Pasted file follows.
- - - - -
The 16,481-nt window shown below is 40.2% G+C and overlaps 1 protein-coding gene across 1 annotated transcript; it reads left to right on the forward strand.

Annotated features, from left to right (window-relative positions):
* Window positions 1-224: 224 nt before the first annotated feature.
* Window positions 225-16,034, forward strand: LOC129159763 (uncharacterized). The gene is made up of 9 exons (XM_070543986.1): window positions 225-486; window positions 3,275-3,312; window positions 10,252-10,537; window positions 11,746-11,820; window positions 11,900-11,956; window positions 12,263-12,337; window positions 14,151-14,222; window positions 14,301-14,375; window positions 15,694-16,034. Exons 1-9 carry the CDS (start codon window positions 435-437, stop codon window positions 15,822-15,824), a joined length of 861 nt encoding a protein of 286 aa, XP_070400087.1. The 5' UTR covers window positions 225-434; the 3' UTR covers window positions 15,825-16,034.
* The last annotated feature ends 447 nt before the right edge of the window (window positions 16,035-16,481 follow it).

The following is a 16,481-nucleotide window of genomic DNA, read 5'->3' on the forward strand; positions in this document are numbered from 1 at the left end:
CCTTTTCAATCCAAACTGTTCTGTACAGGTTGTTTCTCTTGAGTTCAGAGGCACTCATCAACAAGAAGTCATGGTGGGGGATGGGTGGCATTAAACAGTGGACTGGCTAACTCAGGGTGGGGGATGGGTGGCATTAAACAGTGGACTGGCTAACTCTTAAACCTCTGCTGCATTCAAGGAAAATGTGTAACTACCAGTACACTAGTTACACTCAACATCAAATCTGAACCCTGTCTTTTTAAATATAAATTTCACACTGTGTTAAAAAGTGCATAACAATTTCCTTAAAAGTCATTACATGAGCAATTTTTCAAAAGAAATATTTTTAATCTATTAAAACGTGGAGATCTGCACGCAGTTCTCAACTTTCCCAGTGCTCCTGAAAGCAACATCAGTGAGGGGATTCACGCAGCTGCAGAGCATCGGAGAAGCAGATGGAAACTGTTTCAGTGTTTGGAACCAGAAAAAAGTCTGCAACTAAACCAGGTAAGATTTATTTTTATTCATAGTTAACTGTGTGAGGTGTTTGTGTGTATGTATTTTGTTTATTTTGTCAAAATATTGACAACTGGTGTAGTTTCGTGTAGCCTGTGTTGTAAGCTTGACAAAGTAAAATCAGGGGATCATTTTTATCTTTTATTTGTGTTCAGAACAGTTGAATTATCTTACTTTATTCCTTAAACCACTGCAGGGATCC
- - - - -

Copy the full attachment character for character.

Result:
The 16,481-nt window shown below is 40.2% G+C and overlaps 1 protein-coding gene across 1 annotated transcript; it reads left to right on the forward strand.

Annotated features, from left to right (window-relative positions):
* Window positions 1-224: 224 nt before the first annotated feature.
* Window positions 225-16,034, forward strand: LOC129159763 (uncharacterized). The gene is made up of 9 exons (XM_070543986.1): window positions 225-486; window positions 3,275-3,312; window positions 10,252-10,537; window positions 11,746-11,820; window positions 11,900-11,956; window positions 12,263-12,337; window positions 14,151-14,222; window positions 14,301-14,375; window positions 15,694-16,034. Exons 1-9 carry the CDS (start codon window positions 435-437, stop codon window positions 15,822-15,824), a joined length of 861 nt encoding a protein of 286 aa, XP_070400087.1. The 5' UTR covers window positions 225-434; the 3' UTR covers window positions 15,825-16,034.
* The last annotated feature ends 447 nt before the right edge of the window (window positions 16,035-16,481 follow it).

The following is a 16,481-nucleotide window of genomic DNA, read 5'->3' on the forward strand; positions in this document are numbered from 1 at the left end:
CCTTTTCAATCCAAACTGTTCTGTACAGGTTGTTTCTCTTGAGTTCAGAGGCACTCATCAACAAGAAGTCATGGTGGGGGATGGGTGGCATTAAACAGTGGACTGGCTAACTCAGGGTGGGGGATGGGTGGCATTAAACAGTGGACTGGCTAACTCTTAAACCTCTGCTGCATTCAAGGAAAATGTGTAACTACCAGTACACTAGTTACACTCAACATCAAATCTGAACCCTGTCTTTTTAAATATAAATTTCACACTGTGTTAAAAAGTGCATAACAATTTCCTTAAAAGTCATTACATGAGCAATTTTTCAAAAGAAATATTTTTAATCTATTAAAACGTGGAGATCTGCACGCAGTTCTCAACTTTCCCAGTGCTCCTGAAAGCAACATCAGTGAGGGGATTCACGCAGCTGCAGAGCATCGGAGAAGCAGATGGAAACTGTTTCAGTGTTTGGAACCAGAAAAAAGTCTGCAACTAAACCAGGTAAGATTTATTTTTATTCATAGTTAACTGTGTGAGGTGTTTGTGTGTATGTATTTTGTTTATTTTGTCAAAATATTGACAACTGGTGTAGTTTCGTGTAGCCTGTGTTGTAAGCTTGACAAAGTAAAATCAGGGGATCATTTTTATCTTTTATTTGTGTTCAGAACAGTTGAATTATCTTACTTTATTCCTTAAACCACTGCAGGGATCC